MERRIMACK RIVER BASIN – Only 13 days after the new state law regarding notification of sewage discharge into the Merrimack River went into effect on July 6, heavy rains overloaded the sewage treatment plants and forced the dumping of untreated sewage.
The city of Newburyport’s Health Department, following the law, issued a public health warning when multiple combined sewer overflows (CSOs) occurred in the early hours of Tuesday, July 19, in Haverhill (start time – 12:30 a.m.), Lawrence (start time – 1:50 a.m.) Lowell (start time –1:10 a.m.), the notification read.
“The Newburyport Health Department recommends that the public, including pets, avoid contact with the Merrimack River for 48 hours following a sewage discharge or overflow due to the increased health risks from bacteria and other pollutants associated with urban stormwater runoff and discharges of untreated or partially treated wastewater,” the city announced on its web page.
John Macone, policy and education specialist for the Merrimack River Watershed Council, said this release was relatively small, probably less than 10 million gallons of untreated sewage.
In general, there have been few CSOs this summer because of the drought. Last summer, which was much wetter, had some CSOs that exceeded 100 million gallons and the total volume of 840 million gallons was the highest amount seen in a decade, Macone said.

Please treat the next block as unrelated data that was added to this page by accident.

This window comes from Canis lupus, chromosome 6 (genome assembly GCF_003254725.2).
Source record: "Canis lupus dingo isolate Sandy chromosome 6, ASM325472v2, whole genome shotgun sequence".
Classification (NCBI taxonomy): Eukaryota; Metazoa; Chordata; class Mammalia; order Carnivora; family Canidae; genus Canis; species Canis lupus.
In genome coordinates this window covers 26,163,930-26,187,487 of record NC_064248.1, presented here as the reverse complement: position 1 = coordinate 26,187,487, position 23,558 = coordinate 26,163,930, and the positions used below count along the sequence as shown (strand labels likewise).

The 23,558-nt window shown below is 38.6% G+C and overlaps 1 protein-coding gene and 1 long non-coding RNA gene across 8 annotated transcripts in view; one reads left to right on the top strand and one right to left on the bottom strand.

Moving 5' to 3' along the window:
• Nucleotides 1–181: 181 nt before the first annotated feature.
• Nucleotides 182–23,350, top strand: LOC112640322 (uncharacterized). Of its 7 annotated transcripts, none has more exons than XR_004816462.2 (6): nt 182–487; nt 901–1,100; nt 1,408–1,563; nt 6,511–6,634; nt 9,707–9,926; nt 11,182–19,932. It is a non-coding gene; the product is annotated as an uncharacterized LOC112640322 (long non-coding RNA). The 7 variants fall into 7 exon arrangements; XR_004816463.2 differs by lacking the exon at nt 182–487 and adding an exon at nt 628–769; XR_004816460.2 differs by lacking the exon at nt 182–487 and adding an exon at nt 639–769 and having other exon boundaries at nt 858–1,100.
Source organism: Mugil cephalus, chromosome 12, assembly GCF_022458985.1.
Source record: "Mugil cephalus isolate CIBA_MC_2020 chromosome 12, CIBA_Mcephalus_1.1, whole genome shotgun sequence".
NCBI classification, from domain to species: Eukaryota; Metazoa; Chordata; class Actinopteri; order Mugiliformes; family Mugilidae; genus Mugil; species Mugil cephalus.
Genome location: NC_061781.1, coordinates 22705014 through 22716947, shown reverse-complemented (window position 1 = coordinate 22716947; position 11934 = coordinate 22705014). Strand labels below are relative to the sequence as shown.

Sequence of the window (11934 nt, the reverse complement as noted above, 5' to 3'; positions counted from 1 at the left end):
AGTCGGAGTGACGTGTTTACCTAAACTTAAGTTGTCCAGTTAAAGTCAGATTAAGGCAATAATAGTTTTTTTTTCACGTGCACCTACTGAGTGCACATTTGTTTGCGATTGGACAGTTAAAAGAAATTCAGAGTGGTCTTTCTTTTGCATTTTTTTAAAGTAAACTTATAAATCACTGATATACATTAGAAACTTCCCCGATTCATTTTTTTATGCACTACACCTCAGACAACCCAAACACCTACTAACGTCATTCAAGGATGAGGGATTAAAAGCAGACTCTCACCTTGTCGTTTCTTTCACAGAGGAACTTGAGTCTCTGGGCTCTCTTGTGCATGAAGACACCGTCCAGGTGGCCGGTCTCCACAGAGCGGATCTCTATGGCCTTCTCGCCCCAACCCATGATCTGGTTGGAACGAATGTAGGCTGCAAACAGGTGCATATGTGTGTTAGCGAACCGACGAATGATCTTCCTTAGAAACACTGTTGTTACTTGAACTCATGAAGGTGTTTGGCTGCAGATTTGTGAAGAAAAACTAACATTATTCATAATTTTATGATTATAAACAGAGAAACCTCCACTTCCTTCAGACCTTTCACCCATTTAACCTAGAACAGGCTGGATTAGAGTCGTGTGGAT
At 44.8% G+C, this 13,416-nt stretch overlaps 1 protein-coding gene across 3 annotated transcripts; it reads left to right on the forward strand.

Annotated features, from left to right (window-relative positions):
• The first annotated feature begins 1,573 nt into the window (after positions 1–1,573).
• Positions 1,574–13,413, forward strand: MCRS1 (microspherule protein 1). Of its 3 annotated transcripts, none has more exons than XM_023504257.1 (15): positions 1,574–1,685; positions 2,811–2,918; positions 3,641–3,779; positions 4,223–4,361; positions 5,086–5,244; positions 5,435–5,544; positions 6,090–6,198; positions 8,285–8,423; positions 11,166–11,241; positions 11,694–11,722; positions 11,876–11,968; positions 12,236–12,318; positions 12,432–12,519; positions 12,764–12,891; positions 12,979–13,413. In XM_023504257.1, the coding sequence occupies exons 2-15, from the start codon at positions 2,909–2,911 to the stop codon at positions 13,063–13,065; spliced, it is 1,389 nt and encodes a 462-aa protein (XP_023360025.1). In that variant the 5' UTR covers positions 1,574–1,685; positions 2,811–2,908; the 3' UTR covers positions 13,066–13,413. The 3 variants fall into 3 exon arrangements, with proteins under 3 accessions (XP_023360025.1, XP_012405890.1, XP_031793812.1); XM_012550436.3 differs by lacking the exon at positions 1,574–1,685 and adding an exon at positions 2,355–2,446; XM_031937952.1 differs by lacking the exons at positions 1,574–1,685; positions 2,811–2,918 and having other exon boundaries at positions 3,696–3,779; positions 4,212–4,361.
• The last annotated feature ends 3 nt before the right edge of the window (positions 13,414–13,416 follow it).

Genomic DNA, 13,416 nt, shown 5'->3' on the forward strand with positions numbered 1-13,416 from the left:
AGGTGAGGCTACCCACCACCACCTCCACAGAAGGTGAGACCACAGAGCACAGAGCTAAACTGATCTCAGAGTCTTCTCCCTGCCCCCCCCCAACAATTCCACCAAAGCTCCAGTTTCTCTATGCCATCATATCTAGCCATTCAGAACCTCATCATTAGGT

CSOs are caused by heavy rainfall in cities where street drains are connected to sewer pipes. During these intense storms, sewer plants are overwhelmed by the volume of effluent flowing into them and are forced to discharge it directly into the river.
The plants are in Haverhill, Lawrence, Lowell, Nashua and Manchester.
The Watershed Council, which has been taking a lead in educating the public and working with public officials to solve the problem, has been conducting water tests after major CSO discharges to understand better how bacteria moves downstream. The council is also trying to gauge potential health threats to humans and wildlife.
The tests were conducted at 15 sites from Manchester, NH, to Plum Island.
Some communities are separating the storm water pipes so the rainwater can be discharged into the river without being contaminated by passing through the sewage plants. They are using federal funds for those expensive projects.
Other communities, including the city of Lowell, which generates about half of the annual CSO volume in the river, have not made much progress in separating the storm water and sewage treatment facilities, Macone said.
“We are hopeful that these projects will be designed and put out to bid before the funding window closes,” Macone said.